“Lynchum and Burnum always gave us something of a battle, one year their students took possession of one half of the field in full force, and kept up a hot rifle first on Killem team from the bleachers, until a bomb thrown by our yell leader effectually silenced them. Thereupon we won the game.
“Yes, there was a great deal of rivalry. I recall, one day in a class of philosophy, the professor glanced out the window and exclaimed: ‘Gentlemen, barricade the doors and man the windows; the botany class of Kannibal Kollege are upon us. Girls will kindly stand by to load rifles, and let us dispose of these visitors with as much expedience as possible, so we may continue our study of the tenets of the Golden Rule.’
“At another time we were returning from a successful raid on a neighboring college, when the senior class of Slaughterem University made a sudden night march and the next morning were shown barricaded in the administration building, holding the college president for ransom.
“Upon our refusal to pay the ransom, they hung him from the cupola, affording great amusement to all of us. However, we merely blew the building up, instead of storming it, levying funds from the surrounding villages to rebuild it.
“Killem Kollege always had a large attendance, but the exact total shifted continuously, owning to the intense class spirit, the hot rivalry between fraternities, and the number of debating clubs. The attendance of the freshman class was dependant entirely almost, on the price of ammunition.”
He took up an advertizing card, yellow with age, and read: “Tonight the Bandits and Buccaneers debating clubs will hold their weekly debate, the subject to be debated upon, ‘Resolved that cordite powder is more effective than British powder.’
“The rules of the debate are as follows: debaters will stand back to back, march twelve steps in opposite directions, turn and fire at the word. There will be seven judges and in the event of a dispute, they may fight it out between themselves. The survivors of the debate will debate again next week, the subject being, ‘Whether the bayonet is more effective than the sabre in hand to hand combat.’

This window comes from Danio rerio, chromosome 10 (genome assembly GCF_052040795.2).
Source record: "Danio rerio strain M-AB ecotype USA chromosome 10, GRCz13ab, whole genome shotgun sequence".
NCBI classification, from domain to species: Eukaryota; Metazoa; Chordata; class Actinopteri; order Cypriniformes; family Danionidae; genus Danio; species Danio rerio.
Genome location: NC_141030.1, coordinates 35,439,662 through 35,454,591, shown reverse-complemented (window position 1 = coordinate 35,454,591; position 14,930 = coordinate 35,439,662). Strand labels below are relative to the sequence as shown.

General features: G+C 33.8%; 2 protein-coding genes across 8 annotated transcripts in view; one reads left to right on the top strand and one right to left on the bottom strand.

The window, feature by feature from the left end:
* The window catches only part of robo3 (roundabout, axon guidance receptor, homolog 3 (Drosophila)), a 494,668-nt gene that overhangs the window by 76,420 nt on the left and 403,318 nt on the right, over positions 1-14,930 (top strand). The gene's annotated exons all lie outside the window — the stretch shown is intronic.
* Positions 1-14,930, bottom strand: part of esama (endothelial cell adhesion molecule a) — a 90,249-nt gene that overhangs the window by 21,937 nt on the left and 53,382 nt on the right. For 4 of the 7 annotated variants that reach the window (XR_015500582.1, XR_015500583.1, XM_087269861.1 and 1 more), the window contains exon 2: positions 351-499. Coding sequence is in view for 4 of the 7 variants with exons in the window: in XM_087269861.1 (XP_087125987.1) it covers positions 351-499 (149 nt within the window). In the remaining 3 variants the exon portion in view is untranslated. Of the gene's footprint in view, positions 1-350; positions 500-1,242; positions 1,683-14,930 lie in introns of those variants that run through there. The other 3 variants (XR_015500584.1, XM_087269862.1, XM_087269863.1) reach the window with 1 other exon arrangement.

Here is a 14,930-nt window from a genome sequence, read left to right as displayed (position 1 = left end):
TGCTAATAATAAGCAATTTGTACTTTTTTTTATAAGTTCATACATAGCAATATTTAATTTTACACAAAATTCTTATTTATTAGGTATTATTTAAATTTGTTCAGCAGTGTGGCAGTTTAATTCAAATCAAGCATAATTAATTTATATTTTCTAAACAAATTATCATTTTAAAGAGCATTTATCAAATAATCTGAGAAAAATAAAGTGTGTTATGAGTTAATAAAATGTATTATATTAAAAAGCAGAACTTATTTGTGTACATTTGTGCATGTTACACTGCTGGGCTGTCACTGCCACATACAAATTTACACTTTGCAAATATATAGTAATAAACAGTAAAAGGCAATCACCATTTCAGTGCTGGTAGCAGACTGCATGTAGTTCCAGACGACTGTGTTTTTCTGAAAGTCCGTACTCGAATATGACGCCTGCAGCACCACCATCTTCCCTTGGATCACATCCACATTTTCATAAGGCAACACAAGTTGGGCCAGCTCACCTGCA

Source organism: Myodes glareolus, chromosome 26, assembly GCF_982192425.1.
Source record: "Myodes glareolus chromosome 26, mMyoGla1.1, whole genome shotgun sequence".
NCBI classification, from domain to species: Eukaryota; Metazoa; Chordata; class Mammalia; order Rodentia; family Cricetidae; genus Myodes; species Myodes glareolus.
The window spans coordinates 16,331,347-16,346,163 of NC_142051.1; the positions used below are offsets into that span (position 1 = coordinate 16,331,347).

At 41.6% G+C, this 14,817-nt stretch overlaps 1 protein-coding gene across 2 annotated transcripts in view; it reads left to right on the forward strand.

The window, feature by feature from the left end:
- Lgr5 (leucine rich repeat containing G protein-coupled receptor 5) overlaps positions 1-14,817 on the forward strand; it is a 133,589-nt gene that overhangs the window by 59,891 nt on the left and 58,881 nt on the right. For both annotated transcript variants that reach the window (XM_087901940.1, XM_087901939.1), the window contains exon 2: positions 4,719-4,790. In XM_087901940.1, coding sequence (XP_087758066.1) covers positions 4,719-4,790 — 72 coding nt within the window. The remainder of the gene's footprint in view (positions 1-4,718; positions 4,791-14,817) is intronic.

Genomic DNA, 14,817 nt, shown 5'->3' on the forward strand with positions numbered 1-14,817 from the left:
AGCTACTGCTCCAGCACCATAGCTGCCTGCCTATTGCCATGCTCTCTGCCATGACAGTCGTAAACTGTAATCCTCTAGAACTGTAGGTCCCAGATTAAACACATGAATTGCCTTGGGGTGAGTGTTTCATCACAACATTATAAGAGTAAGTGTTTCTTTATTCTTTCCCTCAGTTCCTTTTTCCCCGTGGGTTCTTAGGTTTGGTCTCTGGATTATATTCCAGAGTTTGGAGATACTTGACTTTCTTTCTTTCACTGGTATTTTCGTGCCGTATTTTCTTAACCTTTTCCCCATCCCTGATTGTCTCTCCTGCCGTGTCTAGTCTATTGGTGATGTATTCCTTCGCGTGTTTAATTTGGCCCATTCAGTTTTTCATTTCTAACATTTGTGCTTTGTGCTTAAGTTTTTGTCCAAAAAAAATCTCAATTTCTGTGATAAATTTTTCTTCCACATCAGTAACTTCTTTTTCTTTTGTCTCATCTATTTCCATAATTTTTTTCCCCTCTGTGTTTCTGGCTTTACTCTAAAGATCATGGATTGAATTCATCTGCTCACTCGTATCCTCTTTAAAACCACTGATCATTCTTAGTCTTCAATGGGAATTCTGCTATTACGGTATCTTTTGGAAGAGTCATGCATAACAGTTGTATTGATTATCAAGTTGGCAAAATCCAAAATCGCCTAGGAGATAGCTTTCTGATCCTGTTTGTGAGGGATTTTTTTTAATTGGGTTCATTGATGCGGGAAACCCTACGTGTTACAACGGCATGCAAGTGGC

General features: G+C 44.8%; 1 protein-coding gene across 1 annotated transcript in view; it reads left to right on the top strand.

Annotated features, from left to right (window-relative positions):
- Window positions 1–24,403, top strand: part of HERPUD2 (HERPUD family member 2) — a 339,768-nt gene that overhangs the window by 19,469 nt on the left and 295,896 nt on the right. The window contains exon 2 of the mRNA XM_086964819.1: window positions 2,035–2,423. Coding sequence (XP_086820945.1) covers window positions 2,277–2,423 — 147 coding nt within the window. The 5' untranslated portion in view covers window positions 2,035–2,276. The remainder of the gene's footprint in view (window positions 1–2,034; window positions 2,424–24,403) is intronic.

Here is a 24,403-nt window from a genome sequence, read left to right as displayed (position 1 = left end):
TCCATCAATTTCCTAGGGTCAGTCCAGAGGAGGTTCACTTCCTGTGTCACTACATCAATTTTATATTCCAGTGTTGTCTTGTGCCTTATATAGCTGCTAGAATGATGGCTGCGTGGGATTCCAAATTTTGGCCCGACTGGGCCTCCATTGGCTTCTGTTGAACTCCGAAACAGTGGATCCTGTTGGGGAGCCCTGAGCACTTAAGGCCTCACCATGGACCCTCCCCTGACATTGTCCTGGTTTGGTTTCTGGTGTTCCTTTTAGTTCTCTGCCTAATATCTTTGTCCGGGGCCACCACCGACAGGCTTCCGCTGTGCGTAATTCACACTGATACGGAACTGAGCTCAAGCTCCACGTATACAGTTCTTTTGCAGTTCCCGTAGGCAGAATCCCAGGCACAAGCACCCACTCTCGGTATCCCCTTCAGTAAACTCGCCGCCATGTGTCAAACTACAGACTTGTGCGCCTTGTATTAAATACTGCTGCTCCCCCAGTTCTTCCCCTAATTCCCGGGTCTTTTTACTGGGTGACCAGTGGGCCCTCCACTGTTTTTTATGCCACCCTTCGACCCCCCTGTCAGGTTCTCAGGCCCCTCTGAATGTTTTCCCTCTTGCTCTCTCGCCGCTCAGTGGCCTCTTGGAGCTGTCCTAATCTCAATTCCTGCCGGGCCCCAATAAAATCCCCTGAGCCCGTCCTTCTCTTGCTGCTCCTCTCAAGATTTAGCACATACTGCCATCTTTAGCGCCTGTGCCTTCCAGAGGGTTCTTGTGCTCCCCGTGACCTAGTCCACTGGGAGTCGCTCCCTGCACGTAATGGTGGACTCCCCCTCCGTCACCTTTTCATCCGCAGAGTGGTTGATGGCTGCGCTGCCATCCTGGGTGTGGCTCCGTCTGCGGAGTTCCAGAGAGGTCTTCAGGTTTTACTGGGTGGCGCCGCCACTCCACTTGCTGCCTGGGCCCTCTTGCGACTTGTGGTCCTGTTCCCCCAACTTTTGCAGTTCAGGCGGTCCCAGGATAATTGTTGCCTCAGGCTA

“That was a great debating team,” said he. “I believes that was the night we burned the freshman president at the stake.”
He was silent a while, then shrugged his shoulders, “I suppose I’m too old fashioned, for the college today. Still I don’t feel just exactly as if I’d been according the proper treatment by the members of the faculty. The president and I had had words in regard as to the disposal of some college funds—buying a cannon for the boys’ dormitory, I think, and I went to the college for the first time in several years. In a way, it was like old times. Several fresh scalps adorned the campus posts. From the girls’ dormitory came the shrieks of a new girl who was being skinned by some upperclass girls. Two members of rival fraternities were exchanging shots from behind trees across the campus; and as I entered the college boundaries, members of the faculty, mistaking me for the dean of a neighboring college, opened fire on me from the windows of the fine arts building.
“After reloading, I made my way to the administration building. But I must say that I was not met with the cordiality a man has a right to expect from a college from which he graduated, and to the treatment of which he has always contributed.